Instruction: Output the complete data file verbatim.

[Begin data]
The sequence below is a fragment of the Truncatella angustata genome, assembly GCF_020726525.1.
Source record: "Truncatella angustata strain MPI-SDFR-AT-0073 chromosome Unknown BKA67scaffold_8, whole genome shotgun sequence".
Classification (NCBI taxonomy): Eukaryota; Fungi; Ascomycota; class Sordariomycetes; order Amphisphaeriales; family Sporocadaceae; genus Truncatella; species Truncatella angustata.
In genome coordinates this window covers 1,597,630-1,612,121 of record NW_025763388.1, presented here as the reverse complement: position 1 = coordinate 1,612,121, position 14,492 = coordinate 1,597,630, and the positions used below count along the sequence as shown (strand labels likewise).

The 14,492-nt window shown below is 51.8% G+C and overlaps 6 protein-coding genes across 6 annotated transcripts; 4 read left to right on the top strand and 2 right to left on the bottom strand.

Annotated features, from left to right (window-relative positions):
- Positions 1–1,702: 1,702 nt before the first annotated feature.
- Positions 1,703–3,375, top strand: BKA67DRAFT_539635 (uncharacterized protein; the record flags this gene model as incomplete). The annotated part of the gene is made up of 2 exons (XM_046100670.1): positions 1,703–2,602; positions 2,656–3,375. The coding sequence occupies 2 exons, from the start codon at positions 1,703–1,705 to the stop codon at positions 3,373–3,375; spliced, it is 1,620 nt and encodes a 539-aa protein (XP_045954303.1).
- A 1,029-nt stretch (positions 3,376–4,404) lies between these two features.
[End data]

The sequence below is a fragment of the Truncatella angustata genome, assembly GCF_020726525.1.
Source record: "Truncatella angustata strain MPI-SDFR-AT-0073 chromosome Unknown BKA67scaffold_8, whole genome shotgun sequence".
Classification (NCBI taxonomy): Eukaryota; Fungi; Ascomycota; class Sordariomycetes; order Amphisphaeriales; family Sporocadaceae; genus Truncatella; species Truncatella angustata.
In genome coordinates this window covers 1,597,630-1,612,121 of record NW_025763388.1, presented here as the reverse complement: position 1 = coordinate 1,612,121, position 14,492 = coordinate 1,597,630, and the positions used below count along the sequence as shown (strand labels likewise).

The 14,492-nt window shown below is 51.8% G+C and overlaps 6 protein-coding genes across 6 annotated transcripts; 4 read left to right on the top strand and 2 right to left on the bottom strand.

Annotated features, from left to right (window-relative positions):
- Positions 1–1,702: 1,702 nt before the first annotated feature.
- Positions 1,703–3,375, top strand: BKA67DRAFT_539635 (uncharacterized protein; the record flags this gene model as incomplete). The annotated part of the gene is made up of 2 exons (XM_046100670.1): positions 1,703–2,602; positions 2,656–3,375. The coding sequence occupies 2 exons, from the start codon at positions 1,703–1,705 to the stop codon at positions 3,373–3,375; spliced, it is 1,620 nt and encodes a 539-aa protein (XP_045954303.1).
- A 1,029-nt stretch (positions 3,376–4,404) lies between these two features.